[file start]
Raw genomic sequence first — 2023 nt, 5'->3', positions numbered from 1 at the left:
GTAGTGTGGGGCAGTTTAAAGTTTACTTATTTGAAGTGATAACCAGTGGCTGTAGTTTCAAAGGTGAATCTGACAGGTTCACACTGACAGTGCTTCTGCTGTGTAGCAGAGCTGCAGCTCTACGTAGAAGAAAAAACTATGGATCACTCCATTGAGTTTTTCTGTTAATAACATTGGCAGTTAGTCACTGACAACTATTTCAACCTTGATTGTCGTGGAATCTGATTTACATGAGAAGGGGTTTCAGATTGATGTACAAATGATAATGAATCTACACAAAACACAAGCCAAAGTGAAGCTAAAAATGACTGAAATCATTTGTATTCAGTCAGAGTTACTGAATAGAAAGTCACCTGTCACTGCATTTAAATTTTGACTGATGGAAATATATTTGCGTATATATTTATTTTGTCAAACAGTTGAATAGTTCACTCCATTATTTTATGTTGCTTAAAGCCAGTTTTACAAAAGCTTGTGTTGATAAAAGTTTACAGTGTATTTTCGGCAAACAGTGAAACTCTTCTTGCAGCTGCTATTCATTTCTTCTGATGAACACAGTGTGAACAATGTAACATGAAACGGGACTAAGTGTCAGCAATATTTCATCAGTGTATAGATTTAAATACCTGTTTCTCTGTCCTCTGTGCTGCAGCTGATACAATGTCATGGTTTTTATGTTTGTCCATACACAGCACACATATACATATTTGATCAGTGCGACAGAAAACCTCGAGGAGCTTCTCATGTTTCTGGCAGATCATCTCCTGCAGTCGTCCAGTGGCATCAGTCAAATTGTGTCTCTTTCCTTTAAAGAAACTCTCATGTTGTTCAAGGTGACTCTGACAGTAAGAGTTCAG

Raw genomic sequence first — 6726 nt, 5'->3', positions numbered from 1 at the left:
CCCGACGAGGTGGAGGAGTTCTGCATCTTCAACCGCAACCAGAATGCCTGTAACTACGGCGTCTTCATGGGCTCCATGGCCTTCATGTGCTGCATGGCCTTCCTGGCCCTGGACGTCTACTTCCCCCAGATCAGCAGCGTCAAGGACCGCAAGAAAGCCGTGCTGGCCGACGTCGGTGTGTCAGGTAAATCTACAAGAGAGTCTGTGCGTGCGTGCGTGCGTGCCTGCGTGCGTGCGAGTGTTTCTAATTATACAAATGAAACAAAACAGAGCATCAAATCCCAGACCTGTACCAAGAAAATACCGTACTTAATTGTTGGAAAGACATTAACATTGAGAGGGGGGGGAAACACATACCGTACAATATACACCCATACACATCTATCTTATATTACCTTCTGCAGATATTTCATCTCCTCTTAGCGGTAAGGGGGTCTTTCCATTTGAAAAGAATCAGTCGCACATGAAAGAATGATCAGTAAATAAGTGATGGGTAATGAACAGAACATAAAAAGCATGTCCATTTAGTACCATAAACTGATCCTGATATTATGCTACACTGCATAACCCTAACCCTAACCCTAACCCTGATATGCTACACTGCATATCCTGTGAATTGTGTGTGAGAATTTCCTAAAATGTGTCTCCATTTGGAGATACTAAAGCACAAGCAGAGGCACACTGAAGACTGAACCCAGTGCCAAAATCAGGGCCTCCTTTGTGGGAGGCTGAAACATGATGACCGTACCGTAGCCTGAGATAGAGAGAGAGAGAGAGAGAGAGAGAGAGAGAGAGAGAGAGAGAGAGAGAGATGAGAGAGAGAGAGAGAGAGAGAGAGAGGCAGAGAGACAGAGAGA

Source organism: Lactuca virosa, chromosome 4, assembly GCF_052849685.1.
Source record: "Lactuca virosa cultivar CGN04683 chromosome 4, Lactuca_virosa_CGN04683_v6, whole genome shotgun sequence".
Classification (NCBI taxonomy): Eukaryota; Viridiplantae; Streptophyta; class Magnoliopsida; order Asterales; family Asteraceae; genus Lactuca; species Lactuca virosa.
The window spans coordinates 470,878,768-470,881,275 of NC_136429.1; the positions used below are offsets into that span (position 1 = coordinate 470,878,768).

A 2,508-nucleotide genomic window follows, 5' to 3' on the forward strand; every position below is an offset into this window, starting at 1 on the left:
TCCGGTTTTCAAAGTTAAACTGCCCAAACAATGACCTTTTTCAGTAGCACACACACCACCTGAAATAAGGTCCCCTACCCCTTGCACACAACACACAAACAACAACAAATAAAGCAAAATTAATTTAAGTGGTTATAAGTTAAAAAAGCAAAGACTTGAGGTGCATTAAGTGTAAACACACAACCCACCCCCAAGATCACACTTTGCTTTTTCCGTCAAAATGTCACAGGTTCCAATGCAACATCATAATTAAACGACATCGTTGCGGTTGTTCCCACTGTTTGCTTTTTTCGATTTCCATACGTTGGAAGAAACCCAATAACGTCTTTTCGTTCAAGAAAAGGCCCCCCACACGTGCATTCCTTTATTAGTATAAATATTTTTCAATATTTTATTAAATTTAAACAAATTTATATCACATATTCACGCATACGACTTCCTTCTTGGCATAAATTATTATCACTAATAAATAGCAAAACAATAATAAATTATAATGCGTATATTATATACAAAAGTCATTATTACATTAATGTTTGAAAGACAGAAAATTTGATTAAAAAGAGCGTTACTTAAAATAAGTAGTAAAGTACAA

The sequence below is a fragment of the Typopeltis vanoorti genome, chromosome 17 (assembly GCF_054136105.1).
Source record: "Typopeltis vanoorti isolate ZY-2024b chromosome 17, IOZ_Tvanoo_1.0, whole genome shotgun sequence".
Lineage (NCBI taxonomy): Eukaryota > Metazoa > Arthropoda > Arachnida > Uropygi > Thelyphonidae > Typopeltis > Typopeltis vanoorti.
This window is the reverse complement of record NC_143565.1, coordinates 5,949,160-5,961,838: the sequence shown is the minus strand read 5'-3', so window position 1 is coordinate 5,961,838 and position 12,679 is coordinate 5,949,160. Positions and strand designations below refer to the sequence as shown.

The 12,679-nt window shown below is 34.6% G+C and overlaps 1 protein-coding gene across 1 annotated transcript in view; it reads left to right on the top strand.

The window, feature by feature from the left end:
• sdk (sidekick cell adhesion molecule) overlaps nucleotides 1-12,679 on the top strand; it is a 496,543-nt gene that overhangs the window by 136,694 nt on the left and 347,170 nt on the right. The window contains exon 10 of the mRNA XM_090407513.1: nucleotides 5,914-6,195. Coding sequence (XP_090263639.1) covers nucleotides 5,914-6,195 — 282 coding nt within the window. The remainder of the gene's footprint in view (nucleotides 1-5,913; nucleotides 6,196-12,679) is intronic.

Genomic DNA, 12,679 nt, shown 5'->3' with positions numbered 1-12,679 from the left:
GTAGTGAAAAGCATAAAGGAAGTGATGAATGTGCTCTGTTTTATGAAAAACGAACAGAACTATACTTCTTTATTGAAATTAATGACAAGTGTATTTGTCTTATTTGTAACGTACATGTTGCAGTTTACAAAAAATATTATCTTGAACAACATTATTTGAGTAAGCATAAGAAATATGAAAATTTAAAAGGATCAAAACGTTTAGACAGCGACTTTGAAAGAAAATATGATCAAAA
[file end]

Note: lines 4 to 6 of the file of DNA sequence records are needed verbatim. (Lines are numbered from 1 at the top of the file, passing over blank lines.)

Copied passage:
CCCGACGAGGTGGAGGAGTTCTGCATCTTCAACCGCAACCAGAATGCCTGTAACTACGGCGTCTTCATGGGCTCCATGGCCTTCATGTGCTGCATGGCCTTCCTGGCCCTGGACGTCTACTTCCCCCAGATCAGCAGCGTCAAGGACCGCAAGAAAGCCGTGCTGGCCGACGTCGGTGTGTCAGGTAAATCTACAAGAGAGTCTGTGCGTGCGTGCGTGCGTGCCTGCGTGCGTGCGAGTGTTTCTAATTATACAAATGAAACAAAACAGAGCATCAAATCCCAGACCTGTACCAAGAAAATACCGTACTTAATTGTTGGAAAGACATTAACATTGAGAGGGGGGGGAAACACATACCGTACAATATACACCCATACACATCTATCTTATATTACCTTCTGCAGATATTTCATCTCCTCTTAGCGGTAAGGGGGTCTTTCCATTTGAAAAGAATCAGTCGCACATGAAAGAATGATCAGTAAATAAGTGATGGGTAATGAACAGAACATAAAAAGCATGTCCATTTAGTACCATAAACTGATCCTGATATTATGCTACACTGCATAACCCTAACCCTAACCCTAACCCTGATATGCTACACTGCATATCCTGTGAATTGTGTGTGAGAATTTCCTAAAATGTGTCTCCATTTGGAGATACTAAAGCACAAGCAGAGGCACACTGAAGACTGAACCCAGTGCCAAAATCAGGGCCTCCTTTGTGGGAGGCTGAAACATGATGACCGTACCGTAGCCTGAGATAGAGAGAGAGAGAGAGAGAGAGAGAGAGAGAGAGAGAGAGAGAGAGAGAGATGAGAGAGAGAGAGAGAGAGAGAGAGAGGCAGAGAGACAGAGAGA

Source organism: Lactuca virosa, chromosome 4, assembly GCF_052849685.1.
Source record: "Lactuca virosa cultivar CGN04683 chromosome 4, Lactuca_virosa_CGN04683_v6, whole genome shotgun sequence".